Jimmy Savile Sex-Abuse Scandal: Possible Cover-Up Deepens Hole For BBC

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The BBC
The BBC

As more information surrounding the Jimmy Savile sex-abuse scandal comes to light, the BBC is changing its official story about how much it really knew.

British Prime Minister David Cameron said Monday that the government-funded broadcaster has “serious questions” to answer after the BBC changed an earlier account by one of its top editors as to why it shelved an investigative documentary that probed into the scandal. The investigation into four decades of alleged sexual abuse by the beloved TV presenter Jimmy Savile had been scheduled to air on the BBC’s flagship news program, “Newsnight,” in December 2011, but was scrapped at the last minute.

“The developments today are concerning because the BBC has effectively changed its story about why it dropped the ‘Newsnight’ program about Jimmy Savile," Cameron told reporters after a speech in London.

Cameron’s comments come just hours after the BBC posted a statement which corrected an earlier blog post by Peter Rippon, the editor of “Newsnight.” Rippon wrote that the decision not to air the “Newsnight” investigation was made for editorial reasons, and that the program had no evidence against the BBC. The BBC now says that Rippon’s post was “inaccurate or incomplete in some respects.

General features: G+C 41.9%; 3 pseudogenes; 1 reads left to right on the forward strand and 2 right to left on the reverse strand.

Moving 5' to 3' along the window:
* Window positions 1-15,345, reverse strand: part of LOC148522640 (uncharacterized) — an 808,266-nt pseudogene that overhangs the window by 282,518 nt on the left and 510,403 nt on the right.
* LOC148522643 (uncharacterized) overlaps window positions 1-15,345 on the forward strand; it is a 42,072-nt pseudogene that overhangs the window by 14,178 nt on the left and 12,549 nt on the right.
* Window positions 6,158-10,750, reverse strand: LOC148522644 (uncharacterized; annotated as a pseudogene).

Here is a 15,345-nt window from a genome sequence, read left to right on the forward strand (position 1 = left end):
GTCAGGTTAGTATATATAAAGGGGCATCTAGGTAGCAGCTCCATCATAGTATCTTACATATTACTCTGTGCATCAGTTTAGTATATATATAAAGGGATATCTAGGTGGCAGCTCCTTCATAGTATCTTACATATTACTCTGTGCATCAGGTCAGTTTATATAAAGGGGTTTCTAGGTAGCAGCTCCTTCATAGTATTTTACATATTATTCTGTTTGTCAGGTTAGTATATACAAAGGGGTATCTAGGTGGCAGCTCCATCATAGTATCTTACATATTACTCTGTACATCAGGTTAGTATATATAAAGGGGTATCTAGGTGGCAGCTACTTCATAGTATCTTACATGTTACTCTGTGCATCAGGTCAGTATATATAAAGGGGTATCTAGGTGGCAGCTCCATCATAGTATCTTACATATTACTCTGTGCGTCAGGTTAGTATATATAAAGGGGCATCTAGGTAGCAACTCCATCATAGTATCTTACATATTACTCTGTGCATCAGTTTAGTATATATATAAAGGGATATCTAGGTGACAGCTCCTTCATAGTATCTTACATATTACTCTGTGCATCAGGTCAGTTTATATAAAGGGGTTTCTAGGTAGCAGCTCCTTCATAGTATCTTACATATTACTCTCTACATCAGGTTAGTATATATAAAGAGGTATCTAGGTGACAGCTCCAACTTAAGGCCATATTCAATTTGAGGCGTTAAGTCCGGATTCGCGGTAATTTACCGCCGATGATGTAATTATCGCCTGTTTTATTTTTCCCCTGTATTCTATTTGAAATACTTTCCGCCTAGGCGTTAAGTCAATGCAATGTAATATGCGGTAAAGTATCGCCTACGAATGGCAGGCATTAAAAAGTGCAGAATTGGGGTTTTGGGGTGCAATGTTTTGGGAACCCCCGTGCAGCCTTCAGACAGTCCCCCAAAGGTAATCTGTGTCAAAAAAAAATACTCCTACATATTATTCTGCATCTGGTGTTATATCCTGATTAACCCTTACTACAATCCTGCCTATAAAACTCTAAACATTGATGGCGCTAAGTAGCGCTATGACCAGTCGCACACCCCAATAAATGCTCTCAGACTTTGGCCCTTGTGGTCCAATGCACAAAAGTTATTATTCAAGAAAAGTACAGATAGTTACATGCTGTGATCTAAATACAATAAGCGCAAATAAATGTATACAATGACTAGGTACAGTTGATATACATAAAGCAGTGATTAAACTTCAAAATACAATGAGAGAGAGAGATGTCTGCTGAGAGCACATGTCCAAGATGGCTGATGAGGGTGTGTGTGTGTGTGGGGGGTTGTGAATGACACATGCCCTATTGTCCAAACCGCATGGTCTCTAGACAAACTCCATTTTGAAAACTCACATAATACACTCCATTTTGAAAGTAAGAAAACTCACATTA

Rippon has since “stepped aside” to make way for an ongoing investigation by British police. In his original blog post, which was posted on Oct. 2, Rippon had expressed doubt that the “Newsnight” investigation served much public good. “Newsnight is not normally interested in celebrity expose,” he wrote. “Savile was unable to defend himself. What was the public interest served by reporting it given he is dead? The nature of the allegations and the level of proof required. The fact the incidents were 40 years ago.”

According to Reuters, the BBC’s admission of the post’s inaccuracy has increased suspicion that the broadcaster did not want the “Newsnight” episode to interfere with a Christmas special commemorating Savile’s life as a presenter and charity fundraiser. Savile had died only two months earlier at the age of 84. It wasn’t until nearly a year later that the BBC’s rival network, ITV, ran its own investigative report in which several women came forward to say that they had been abused by Savile.    

Meanwhile, “Newsnight” producer Meirion Jones said in an interview with “Panorama” -- another BBC program -- that he had warned his editor that failing to run the story could present the appearance of a cover-up.   

For its part, the BBC has since made efforts to present the appearance of transparency by posting nearly constant updates about the scandal on its website, including a “Who’s Who” page containing the names, photos and bios of the 10 or so BBC staffers and investigators who are in some way connected with the ordeal.

Jimmy Savile was best known as the host of the BBC programs “Top of the Pops” and “Jim’ll Fix It.” The eccentric presenter enjoyed a decades-long television career, rising to Dick Clark-like renown throughout the U.K. British authorities believe Savile may have abused up to 60 girls as young as 13, with incidents of abuse dating back to 1959.

In its Monday blog post, the BBC said it is continuing to work with Nick Pollard, the former head of Britain’s Sky News, “to determine whether there were any failings in the BBC’s management of the Newsnight investigation.”

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